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Sitcom writer brings funny business to USF

A successful sitcom writer now at USF says the job demands business sense as well as the ability to create funny scripts.

By JOHN PETRIMOULX
© St. Petersburg Times
published January 25, 2002


TAMPA -- Why would someone trade a fast-lane Hollywood writing career for the sleepy Tampa Bay area and a part-time teaching job at USF?

Lisa Rosenthal explains with a memorable Seinfeld line.

"I had to see the baby," she said with a laugh, referring to her 2-year-old niece, Sarah. Tired of the Hollywood scene, Rosenthal came to town to be near her sister and live more simply.

Her "Writing Situation Comedy" class is now part of the creative writing offerings of USF Educational Outreach, formerly the Division of Lifelong Learning. In 10 two-hour sessions between Feb. 12 and April 23, Rosenthal's students will write a script for an existing situation comedy, get feedback and help critique other students' scripts.

They will also learn what the life of a sitcom writer is like, how to get a job doing it, even how to dress and act the part.

Rosenthal says it's at least as important for students to understand the business of writing as it is how to write a funny script.

"Most beginners think it's all about the writing," she said. "But there's a reason they call it show business. There's a huge amount of money involved. If you understand that, you don't always feel like you're beating your head against the wall."

She should know. She spent 10 years writing for popular shows such as Fresh Prince of Bel-Air, Martin and Married with Children.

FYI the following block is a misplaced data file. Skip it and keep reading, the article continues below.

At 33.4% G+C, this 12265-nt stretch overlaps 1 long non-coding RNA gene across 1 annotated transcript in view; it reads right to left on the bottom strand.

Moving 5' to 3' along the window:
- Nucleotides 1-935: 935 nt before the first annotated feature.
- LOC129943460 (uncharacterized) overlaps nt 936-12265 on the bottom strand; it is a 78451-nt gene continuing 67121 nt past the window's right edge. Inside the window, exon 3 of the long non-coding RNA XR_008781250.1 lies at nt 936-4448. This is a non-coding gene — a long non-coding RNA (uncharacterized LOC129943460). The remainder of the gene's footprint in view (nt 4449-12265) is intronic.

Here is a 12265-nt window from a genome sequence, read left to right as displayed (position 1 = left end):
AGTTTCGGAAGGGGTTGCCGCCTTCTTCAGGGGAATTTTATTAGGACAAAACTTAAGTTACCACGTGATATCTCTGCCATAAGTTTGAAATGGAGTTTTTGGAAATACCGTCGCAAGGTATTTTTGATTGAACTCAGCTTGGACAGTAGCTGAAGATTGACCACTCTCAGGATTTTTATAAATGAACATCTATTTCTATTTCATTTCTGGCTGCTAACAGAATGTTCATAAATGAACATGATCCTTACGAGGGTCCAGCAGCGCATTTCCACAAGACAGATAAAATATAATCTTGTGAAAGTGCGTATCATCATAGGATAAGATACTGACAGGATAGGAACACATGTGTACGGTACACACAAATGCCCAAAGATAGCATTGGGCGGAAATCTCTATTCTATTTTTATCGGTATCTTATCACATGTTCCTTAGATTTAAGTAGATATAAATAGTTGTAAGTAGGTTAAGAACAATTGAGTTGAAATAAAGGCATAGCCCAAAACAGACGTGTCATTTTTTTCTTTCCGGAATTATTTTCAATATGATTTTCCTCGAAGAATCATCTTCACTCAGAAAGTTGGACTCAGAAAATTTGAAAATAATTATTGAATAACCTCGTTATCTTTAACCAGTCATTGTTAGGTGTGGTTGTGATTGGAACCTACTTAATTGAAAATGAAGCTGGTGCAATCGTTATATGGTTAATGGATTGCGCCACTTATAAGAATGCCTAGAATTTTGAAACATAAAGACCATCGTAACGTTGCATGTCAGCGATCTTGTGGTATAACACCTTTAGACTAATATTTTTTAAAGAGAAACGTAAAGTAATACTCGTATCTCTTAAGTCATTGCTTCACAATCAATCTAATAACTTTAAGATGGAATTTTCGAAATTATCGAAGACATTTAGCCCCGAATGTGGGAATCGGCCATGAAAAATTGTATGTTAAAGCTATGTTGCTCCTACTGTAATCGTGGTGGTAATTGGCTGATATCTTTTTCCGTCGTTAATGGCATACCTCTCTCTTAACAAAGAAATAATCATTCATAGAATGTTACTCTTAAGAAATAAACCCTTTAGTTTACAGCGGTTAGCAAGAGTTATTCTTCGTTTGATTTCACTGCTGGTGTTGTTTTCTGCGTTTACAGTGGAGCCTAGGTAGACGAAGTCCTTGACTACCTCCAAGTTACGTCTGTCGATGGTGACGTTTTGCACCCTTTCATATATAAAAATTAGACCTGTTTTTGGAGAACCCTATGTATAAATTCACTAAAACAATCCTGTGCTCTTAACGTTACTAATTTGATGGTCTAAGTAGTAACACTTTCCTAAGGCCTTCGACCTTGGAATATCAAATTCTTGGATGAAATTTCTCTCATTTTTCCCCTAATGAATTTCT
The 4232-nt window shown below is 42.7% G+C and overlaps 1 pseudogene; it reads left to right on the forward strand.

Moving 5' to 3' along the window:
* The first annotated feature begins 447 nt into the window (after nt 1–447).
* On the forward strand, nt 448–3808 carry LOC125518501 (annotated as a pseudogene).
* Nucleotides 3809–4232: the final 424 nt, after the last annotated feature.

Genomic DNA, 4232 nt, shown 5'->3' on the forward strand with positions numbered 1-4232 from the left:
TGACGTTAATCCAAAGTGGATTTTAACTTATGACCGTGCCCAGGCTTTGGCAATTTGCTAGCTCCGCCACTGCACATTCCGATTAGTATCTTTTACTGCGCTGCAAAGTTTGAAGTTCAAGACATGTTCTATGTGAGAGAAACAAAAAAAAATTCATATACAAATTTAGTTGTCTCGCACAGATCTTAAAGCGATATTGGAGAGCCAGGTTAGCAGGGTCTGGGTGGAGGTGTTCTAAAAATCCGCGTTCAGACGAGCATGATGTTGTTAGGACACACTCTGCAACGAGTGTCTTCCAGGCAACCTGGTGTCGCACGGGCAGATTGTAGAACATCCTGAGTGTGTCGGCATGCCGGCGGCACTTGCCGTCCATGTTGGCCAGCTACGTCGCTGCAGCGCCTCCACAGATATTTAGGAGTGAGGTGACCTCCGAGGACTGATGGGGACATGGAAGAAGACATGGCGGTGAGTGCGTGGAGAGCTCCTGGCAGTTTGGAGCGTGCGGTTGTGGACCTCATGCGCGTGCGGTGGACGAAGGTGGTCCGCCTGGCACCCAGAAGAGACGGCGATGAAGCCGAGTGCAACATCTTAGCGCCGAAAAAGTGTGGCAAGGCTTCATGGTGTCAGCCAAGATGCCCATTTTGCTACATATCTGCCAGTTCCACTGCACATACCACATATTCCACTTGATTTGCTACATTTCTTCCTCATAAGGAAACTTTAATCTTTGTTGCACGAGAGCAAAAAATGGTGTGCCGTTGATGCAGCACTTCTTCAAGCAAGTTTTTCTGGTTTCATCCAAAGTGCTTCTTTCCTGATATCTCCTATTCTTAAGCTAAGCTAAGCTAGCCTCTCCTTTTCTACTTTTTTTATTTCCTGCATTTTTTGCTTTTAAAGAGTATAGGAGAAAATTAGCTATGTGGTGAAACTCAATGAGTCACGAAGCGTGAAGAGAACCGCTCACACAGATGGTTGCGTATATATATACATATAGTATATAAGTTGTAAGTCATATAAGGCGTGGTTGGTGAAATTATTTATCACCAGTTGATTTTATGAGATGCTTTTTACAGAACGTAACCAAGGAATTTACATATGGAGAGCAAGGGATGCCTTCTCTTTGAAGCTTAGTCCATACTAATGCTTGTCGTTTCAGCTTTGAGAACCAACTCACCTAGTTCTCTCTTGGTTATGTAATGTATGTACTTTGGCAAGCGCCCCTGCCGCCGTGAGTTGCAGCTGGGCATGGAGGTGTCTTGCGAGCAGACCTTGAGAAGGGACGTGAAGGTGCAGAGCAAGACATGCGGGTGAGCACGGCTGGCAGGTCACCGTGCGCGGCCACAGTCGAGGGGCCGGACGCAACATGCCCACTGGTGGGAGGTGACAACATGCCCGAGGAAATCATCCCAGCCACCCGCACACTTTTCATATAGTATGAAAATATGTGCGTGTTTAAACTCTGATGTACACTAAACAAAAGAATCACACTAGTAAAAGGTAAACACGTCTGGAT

Typically, says Rosenthal, a dozen or more writers work together on popular TV sitcoms.

"During production we'd go in a conference room about 9 a.m. and come out at midnight or later," she said. "We'd pitch our story ideas that would become scripts, and work with the other writers to tear apart and rewrite scripts, including our own."

It all had to be done quickly.

"Usually we had two weeks to write a 40-page script while also working on other writers' scripts," she said. During taping, if a joke just laid there, we'd have to come up with something else on the spot."

Long hours in close quarters with intense, creative people can be heaven or hell.

"The second season of the Fresh Prince of Bel-Air was my favorite," she said. "The head writer thought everything I said was funny. She was also good at getting everyone to contribute and work together.

"That's not always the case. There is a lot of insecurity," Rosenthal said. "Writers are only hired season to season, and shows often change out writers or even whole creative teams."

She said the fact that so few shows are produced and so much money is involved can lead to a lot of competition and back-stabbing. Ironically, it was not guile but insincerity that soured her on the business.

"I got tired of people coming up to my table to tell me how much they liked my work," she recalled. "They didn't really know what I did, only that I wrote for a popular show."

Searching for something different, Rosenthal answered an ad about working with kids a couple hours a week. She ended up leading a group of at-risk teens to write and produce a script.

"We wrote a script together for That '70s Show, she said. Then we made sets and they acted out the script for an audience. You should have seen the look on their faces the first time they got a big laugh."

Rosenthal seems content in her new life away from the bright lights of Hollywood. She can tend to a new crop of hopeful writers and share in the lives of her sister and niece.

"I remember what a guy once said who was running a show I was working on. He said, "We're all in this for the money, right?' I never felt that way."

Interested?

For information about Lisa Rosenthal's class and other Educational Outreach offerings, call 974-2403 or go online to www.outreach.usf.edu.

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